You see, Photoshop is actually the king of the jungle in the world of Macintosh software. No other application has the symbolic and practical importance to measure up against it. Anybody involved in graphic design has it and lots of other individuals have it too. It is widely used as a work tool and it needs to run fast.
Steve Jobs said, when he introduced the G4 at Seybold last year, that Apple wanted the G4 to be the ultimate Photoshop machine. It is. This is one of the reasons why Apple uses it so widely in its tests, in addition to the fact that the application's code is optimized on both the Mac and PC platforms.
Speaking of optimization, Photoshop is presumably perfect for use with the G4. It takes advantage of multiprocessing capabilities and plays nicely with the chip's Velocity Engine (or AltiVec as Motorola calls it) to offer amazing performance. In part, this is probably because Adobe's programmers and engineers are some of the best on the planet.
In the best of all worlds, all the Mac software developers would follow Adobe's footsteps and do the same. Remember that I said the best of all words, and I hint that asking for this is sheer silliness.
The reasons for this are various, though some are justified, and some are debatable. I've heard two main schools of debate: On the one hand, there are people who pretend that programmers are too lazy to do their jobs and make their software handle the Velocity Engine/multiprocessing. On the other hand, I hear that actually doing so is not a piece of cake, even for programmers who know what they are doing.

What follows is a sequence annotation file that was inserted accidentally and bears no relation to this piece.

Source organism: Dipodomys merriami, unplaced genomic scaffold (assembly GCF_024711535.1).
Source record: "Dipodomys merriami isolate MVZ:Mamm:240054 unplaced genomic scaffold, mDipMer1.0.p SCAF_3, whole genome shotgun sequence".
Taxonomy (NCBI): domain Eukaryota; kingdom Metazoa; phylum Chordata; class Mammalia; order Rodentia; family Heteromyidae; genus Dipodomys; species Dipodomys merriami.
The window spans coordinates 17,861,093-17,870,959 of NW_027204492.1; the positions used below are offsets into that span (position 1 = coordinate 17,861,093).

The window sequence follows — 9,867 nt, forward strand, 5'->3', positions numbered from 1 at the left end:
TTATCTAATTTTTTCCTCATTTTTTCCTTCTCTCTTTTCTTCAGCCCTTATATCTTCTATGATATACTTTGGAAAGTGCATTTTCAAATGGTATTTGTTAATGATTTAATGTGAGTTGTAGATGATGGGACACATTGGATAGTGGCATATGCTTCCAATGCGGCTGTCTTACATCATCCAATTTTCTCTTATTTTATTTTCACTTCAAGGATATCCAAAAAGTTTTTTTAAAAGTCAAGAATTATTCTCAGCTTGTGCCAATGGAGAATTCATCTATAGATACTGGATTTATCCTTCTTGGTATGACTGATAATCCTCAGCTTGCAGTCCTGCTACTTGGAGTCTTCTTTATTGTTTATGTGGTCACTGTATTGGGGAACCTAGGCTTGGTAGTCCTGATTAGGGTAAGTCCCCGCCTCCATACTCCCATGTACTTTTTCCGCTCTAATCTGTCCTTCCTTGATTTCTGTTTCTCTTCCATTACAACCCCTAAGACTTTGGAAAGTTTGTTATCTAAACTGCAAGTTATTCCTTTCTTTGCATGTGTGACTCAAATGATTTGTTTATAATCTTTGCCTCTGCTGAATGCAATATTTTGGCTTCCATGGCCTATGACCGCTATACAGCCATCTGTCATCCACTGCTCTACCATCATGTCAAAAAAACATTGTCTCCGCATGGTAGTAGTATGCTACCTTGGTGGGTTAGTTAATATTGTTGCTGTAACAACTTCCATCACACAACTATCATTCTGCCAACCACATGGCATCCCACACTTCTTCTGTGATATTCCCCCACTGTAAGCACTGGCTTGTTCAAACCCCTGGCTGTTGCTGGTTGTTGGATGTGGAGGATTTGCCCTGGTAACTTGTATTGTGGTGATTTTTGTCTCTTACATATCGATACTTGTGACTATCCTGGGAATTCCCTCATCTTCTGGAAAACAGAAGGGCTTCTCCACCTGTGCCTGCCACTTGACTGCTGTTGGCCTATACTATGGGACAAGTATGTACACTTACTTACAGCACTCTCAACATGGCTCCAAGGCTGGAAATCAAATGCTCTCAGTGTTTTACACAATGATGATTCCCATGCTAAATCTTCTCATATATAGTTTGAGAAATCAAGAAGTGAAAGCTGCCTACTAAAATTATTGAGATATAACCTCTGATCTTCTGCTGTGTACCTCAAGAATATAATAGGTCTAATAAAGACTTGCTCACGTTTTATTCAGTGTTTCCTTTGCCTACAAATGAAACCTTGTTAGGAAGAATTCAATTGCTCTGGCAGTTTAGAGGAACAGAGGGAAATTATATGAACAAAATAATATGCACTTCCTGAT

Frankly, I am ready to believe the second explanation. Programming for the Macintosh is harder than programming for Windows, and making an application perfect and stable is more difficult than it appears. Not everybody has "la creme de la creme" like Adobe Photoshop's staff to produce software.
All of this added together makes me think that using Photoshop exclusively in benchmark tests to kick some PC ass and raise the twice as fast flag falls a bit shy of reality. Photoshop is a state of the art piece of software, like the Ferrari in a world of still-decent consumer cars, and is barely representative of the whole Mac world and I do not mean it in a pejorative way!
I can hardly blame Apple for using Photoshop, as in the "ultimate Photoshop machine" in marketing, since the G4 targets that application's users more than any of Apple's current hardware products. In addition, Photoshop does what we would like all applications to do: it takes advantage of Apple's latest technologies. For users who need Photoshop to earn their bread and butter, this is already a good deal.
The G4 is no deception from Apple. It is an extremely powerful machine and the goodies inside the case make it handsome to the geeky eye. Meanwhile, Mac software does not use this new hardware to the fullest. Remember that this situation is not entirely in Apple's hands.
Should we blame Apple for it? I would not throw the first stone at them to be sure. Would it be a good idea for Apple to provide a great amount of help for programmers eager to use the Velocity Engine and support symmetric multiprocessing? Now, this sounds like a most reasonable suggestion...
If you think about it, the second processor comes free, just like the Gigabit Ethernet, since the dual 450 and 500 MHz kept their original prices despite the additions. Can you really complain about that?